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Pauly Shore Misses Acting and Knows He's Going to Die Alone Someday

In light of his new documentary on Showtime, I met the star of Encino Man to chat about his life, his career, and his plans to open something called Weasel's Bar and Grill.
All Photos by the author

All photos by the author

At one point in ​Pauly Shore's new Showtime documentary, ​Pauly Sho​re Stands Alone, the actor, comedian, and one-time MTV host says, "Just because Hollywood stopped giving me movies doesn't mean I stopped being Pauly." But what does that mean for a celebrity better known today for starring in some of the most critically mocked movies of the 90s and catchphrases like "I'm weazin all your grindage" than for his comedic prowess?


Shore, now 46, was once the star of thought-provoking classics like Biodome and Encino Man, but as time went on and people started laughing at him rather than with him, he began making failed mockumentaries like Pauly Shore Is Dead. Now he's down to doing stand-up pretty much wherever he can, as Pauly Shore Stands Alone demonstrates. The documentary, which he directed and produced, follows him through bumblefuck Minnesota and Wisconsin as he performs in strip clubs and movie theaters, openly talks about his mother's battle with Parkinson's (as well as his own prostate issues), and wonders if getting married and having kids will make him happy.

Though it's sprinkled with eye roll–worthy shots of Shore helping elderly women carry their luggage and fans saying he changed their lives (underlined by a saccharine score of acoustic guitar), overall it's a surprisingly earnest portrait of a middle-aged man trying to figure out how to develop an adult life while being defined by his past.  "What brings you to this little town?" a fan asks at one point. "Karma, bro," he replies.

I met the hey buuu-ddy actor at a fancy hotel in Manhattan where we hung out for a couple hours and chatted about how he misses acting, what comes next for him, and how he wants to open a restaurant called Weasel's Bar and Grill.

VICE: Why did you choose the Midwest to be the setting of your documentary?
Pauly Shore: It just happened to be the start of the tour. I'm booked all the way, pretty much, through 2015. I'm glad I chose that stretch of the tour because visually, I thought it was interesting.


Plus, while I shot the footage that ended up becoming the Showtime doc, I was like, Fuck, this is dope, there's a story here. What's going to happen to my mom? What's going to happen to my love life? What's going to happen with my pissing problem? And I had such a good time shooting that I bought a new camera called a C300. And I kept shooting. So I have over about 200 hours in the can of new footage, including when I move my mom out of her house and sell it. I filmed the whole thing. And that house is crazy because it has been in my family since I was a baby—40 years. Depending on how Pauly Shore Stands Alone does on Showtime and what the response is, I'd like to make a sequel. Or a documentary series.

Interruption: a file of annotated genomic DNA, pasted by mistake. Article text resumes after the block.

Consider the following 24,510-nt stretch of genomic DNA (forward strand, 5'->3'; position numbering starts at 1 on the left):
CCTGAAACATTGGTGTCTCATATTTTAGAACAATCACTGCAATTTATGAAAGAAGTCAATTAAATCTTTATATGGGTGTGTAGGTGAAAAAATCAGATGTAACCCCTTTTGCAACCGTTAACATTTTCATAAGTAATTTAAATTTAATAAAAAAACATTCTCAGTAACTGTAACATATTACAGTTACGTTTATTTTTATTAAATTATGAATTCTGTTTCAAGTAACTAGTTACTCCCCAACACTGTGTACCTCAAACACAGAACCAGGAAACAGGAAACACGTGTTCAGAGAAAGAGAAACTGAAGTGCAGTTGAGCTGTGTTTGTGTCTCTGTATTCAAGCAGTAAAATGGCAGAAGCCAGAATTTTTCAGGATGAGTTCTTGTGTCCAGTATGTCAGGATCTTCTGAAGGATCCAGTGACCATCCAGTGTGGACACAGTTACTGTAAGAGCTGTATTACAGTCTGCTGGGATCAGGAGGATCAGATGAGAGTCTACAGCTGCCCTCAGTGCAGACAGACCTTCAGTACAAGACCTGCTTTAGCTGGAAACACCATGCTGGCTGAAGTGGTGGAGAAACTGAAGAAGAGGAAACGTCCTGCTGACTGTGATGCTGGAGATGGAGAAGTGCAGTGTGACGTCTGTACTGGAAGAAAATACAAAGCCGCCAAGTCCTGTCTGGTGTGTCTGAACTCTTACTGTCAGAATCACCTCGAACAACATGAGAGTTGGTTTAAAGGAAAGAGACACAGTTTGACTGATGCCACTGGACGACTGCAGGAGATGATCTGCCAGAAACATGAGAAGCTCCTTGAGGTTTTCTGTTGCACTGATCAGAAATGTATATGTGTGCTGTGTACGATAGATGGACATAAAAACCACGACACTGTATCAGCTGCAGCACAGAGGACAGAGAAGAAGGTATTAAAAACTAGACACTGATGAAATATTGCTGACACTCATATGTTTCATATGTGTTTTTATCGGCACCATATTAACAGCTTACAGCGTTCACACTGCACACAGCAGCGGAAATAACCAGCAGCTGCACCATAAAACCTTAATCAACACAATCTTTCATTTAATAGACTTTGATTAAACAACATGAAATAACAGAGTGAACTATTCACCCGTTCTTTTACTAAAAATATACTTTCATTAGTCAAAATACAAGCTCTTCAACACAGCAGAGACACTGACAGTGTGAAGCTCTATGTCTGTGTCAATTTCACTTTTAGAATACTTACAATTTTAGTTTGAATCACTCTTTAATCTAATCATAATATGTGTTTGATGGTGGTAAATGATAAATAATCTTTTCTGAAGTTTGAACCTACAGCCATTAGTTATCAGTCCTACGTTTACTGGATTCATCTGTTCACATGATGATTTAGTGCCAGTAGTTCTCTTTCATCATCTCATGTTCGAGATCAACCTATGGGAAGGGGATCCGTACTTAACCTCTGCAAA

Do you still think of yourself as an actor?
I think that's what most people know me as… I think I'm a good actor. What I'm doing now is mostly stand-up. But if my agent called and said, Hey, we want you to act, then I'll shift into that. But then producing, editing, and putting this documentary together makes me a filmmaker, too, in a way.

I got forced into doing Pauly Shore Is Dead because my career slowed down in the late 90s and early 2000s. Chris Rock's going through that right now, it's the same thing, though at a bigger level because he's got a bigger film coming up than I do. I'm gonna be 50 in fucking four years. I've still got good hair, but my point is that I'm a man. I'm not a fucking kid anymore. I have man experiences. I've been through it all. And, ultimately, I love acting. I really do. I miss it, to be quite honest.


When I go on tour and people just talk about the movies, or if I see the movies on cable, I get a little sad. I really like acting. It'll happen again.

You had total creative control in your documentary. Why wouldn't you make another film?
I can't wait for the phone to ring, man. It's a lot of work, dude, to fucking call and… I mean, I have agents, but, I don't know, it's tough. It'd be cool to make my own thing again, but I'd love to just get cast in something. It's got to be the right thing, though.